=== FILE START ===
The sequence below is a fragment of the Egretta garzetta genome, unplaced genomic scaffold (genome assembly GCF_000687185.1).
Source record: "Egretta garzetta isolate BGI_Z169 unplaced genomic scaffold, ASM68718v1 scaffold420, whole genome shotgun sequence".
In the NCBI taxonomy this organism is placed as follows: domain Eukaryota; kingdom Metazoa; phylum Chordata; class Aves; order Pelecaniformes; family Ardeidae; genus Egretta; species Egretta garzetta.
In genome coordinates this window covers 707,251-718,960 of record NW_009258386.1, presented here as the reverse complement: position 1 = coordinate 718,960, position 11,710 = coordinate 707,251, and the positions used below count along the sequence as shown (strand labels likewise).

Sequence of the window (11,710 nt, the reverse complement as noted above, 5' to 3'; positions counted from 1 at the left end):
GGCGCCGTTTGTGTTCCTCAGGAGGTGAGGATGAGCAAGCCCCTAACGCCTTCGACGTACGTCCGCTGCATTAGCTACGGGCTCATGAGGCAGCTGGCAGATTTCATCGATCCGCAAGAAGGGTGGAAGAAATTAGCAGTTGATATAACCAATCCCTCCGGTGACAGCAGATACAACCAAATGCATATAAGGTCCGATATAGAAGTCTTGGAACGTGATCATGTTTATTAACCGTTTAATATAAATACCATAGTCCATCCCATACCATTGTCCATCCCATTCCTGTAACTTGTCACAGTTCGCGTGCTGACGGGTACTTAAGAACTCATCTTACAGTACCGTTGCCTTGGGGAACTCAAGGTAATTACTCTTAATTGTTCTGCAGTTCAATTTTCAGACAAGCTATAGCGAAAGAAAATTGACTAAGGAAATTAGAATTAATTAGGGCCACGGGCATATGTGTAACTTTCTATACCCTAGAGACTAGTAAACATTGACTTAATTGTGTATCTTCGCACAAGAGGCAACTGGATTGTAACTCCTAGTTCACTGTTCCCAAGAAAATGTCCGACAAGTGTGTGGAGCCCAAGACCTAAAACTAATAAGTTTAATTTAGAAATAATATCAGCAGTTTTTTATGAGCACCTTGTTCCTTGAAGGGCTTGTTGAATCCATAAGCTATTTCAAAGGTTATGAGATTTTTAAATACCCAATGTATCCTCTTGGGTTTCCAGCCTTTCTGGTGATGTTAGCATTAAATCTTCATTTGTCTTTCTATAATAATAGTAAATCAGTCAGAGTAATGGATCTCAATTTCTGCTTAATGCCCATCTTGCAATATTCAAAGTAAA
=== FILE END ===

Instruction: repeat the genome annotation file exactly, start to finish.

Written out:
The sequence below is a fragment of the Egretta garzetta genome, unplaced genomic scaffold (genome assembly GCF_000687185.1).
Source record: "Egretta garzetta isolate BGI_Z169 unplaced genomic scaffold, ASM68718v1 scaffold420, whole genome shotgun sequence".
In the NCBI taxonomy this organism is placed as follows: domain Eukaryota; kingdom Metazoa; phylum Chordata; class Aves; order Pelecaniformes; family Ardeidae; genus Egretta; species Egretta garzetta.
In genome coordinates this window covers 707,251-718,960 of record NW_009258386.1, presented here as the reverse complement: position 1 = coordinate 718,960, position 11,710 = coordinate 707,251, and the positions used below count along the sequence as shown (strand labels likewise).

Sequence of the window (11,710 nt, the reverse complement as noted above, 5' to 3'; positions counted from 1 at the left end):
GGCGCCGTTTGTGTTCCTCAGGAGGTGAGGATGAGCAAGCCCCTAACGCCTTCGACGTACGTCCGCTGCATTAGCTACGGGCTCATGAGGCAGCTGGCAGATTTCATCGATCCGCAAGAAGGGTGGAAGAAATTAGCAGTTGATATAACCAATCCCTCCGGTGACAGCAGATACAACCAAATGCATATAAGGTCCGATATAGAAGTCTTGGAACGTGATCATGTTTATTAACCGTTTAATATAAATACCATAGTCCATCCCATACCATTGTCCATCCCATTCCTGTAACTTGTCACAGTTCGCGTGCTGACGGGTACTTAAGAACTCATCTTACAGTACCGTTGCCTTGGGGAACTCAAGGTAATTACTCTTAATTGTTCTGCAGTTCAATTTTCAGACAAGCTATAGCGAAAGAAAATTGACTAAGGAAATTAGAATTAATTAGGGCCACGGGCATATGTGTAACTTTCTATACCCTAGAGACTAGTAAACATTGACTTAATTGTGTATCTTCGCACAAGAGGCAACTGGATTGTAACTCCTAGTTCACTGTTCCCAAGAAAATGTCCGACAAGTGTGTGGAGCCCAAGACCTAAAACTAATAAGTTTAATTTAGAAATAATATCAGCAGTTTTTTATGAGCACCTTGTTCCTTGAAGGGCTTGTTGAATCCATAAGCTATTTCAAAGGTTATGAGATTTTTAAATACCCAATGTATCCTCTTGGGTTTCCAGCCTTTCTGGTGATGTTAGCATTAAATCTTCATTTGTCTTTCTATAATAATAGTAAATCAGTCAGAGTAATGGATCTCAATTTCTGCTTAATGCCCATCTTGCAATATTCAAAGTAAA